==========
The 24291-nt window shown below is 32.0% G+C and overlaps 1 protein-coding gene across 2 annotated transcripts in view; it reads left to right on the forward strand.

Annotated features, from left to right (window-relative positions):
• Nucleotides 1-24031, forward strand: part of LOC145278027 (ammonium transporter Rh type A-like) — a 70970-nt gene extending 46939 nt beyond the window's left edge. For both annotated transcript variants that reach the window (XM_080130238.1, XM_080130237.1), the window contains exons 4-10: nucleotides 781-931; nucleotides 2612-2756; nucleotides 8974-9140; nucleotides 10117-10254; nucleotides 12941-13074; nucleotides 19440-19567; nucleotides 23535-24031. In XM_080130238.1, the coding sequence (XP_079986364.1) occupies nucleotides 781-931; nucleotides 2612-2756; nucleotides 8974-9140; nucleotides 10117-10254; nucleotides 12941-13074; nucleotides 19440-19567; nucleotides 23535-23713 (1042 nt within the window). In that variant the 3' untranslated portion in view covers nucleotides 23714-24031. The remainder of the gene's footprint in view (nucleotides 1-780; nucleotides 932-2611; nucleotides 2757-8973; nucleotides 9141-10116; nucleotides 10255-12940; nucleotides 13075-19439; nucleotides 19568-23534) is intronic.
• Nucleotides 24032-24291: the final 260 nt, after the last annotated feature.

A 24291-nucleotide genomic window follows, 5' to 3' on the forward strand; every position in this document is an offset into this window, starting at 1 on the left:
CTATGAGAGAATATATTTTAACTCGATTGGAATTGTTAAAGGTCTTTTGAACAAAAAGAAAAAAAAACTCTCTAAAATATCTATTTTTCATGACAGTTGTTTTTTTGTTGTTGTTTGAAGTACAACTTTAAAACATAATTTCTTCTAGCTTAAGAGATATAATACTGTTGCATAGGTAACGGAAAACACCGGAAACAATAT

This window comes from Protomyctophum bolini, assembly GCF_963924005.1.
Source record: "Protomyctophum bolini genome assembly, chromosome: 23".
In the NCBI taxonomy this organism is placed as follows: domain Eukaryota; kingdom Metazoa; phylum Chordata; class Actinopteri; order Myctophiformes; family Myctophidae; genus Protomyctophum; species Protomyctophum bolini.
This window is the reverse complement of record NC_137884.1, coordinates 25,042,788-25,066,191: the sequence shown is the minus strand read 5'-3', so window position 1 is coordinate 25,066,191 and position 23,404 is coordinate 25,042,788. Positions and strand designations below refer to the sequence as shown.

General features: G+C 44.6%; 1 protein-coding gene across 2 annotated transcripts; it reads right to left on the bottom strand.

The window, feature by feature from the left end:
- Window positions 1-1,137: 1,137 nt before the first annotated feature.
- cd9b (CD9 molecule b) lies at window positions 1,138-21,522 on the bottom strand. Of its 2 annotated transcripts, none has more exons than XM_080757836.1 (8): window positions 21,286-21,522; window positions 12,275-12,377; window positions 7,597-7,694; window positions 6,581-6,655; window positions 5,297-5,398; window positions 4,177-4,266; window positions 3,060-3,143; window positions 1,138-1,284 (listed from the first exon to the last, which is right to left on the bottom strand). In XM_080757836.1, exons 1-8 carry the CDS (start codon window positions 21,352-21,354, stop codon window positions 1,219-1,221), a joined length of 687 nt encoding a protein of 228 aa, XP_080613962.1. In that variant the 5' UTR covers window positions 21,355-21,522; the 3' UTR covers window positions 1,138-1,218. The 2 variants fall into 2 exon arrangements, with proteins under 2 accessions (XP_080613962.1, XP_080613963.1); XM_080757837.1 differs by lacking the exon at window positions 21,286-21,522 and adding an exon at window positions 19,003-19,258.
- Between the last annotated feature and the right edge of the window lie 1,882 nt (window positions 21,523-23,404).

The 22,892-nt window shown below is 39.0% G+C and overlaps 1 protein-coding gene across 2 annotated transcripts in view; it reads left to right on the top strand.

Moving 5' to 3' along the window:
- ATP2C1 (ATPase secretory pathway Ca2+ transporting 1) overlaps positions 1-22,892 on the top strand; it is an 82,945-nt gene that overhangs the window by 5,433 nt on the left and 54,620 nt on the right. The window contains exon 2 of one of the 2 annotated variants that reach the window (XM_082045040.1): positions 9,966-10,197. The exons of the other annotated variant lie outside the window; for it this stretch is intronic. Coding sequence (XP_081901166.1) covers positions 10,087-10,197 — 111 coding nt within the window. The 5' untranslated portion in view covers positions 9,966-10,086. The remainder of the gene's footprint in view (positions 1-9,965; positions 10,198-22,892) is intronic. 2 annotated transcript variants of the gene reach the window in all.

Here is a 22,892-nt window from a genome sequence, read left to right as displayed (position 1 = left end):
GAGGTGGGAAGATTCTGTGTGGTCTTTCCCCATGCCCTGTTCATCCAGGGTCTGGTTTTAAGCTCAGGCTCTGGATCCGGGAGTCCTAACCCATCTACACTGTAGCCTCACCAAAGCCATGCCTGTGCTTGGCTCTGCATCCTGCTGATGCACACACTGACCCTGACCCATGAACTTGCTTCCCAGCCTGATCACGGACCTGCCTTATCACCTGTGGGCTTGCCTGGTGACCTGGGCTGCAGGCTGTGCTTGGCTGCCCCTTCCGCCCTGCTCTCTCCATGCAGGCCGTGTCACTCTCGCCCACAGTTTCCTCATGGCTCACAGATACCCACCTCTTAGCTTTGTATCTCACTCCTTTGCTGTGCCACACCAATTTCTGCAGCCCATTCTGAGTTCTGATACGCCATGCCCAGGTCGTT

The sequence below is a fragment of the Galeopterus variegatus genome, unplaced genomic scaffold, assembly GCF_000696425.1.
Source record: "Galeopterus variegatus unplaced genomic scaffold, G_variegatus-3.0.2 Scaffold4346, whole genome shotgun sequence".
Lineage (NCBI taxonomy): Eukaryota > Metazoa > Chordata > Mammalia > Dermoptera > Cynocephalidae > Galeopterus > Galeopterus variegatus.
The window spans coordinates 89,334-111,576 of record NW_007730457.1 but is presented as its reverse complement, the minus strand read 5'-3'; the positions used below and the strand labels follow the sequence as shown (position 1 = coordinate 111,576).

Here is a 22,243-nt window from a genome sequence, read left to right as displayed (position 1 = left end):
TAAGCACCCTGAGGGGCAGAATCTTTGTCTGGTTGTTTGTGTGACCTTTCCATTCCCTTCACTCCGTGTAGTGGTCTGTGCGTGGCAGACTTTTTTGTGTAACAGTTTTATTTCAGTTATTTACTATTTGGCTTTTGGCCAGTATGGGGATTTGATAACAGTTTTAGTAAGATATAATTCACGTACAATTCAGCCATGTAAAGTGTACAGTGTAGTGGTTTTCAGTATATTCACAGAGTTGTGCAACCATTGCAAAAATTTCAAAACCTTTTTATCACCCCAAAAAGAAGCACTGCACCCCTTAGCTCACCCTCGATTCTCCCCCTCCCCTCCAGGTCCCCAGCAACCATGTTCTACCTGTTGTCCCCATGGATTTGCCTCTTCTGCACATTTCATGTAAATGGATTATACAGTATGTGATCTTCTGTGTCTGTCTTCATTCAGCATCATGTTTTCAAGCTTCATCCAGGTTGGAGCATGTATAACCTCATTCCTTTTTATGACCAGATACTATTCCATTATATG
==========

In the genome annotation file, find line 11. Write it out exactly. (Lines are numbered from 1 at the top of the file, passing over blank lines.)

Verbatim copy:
General features: G+C 44.6%; 1 protein-coding gene across 2 annotated transcripts; it reads right to left on the bottom strand.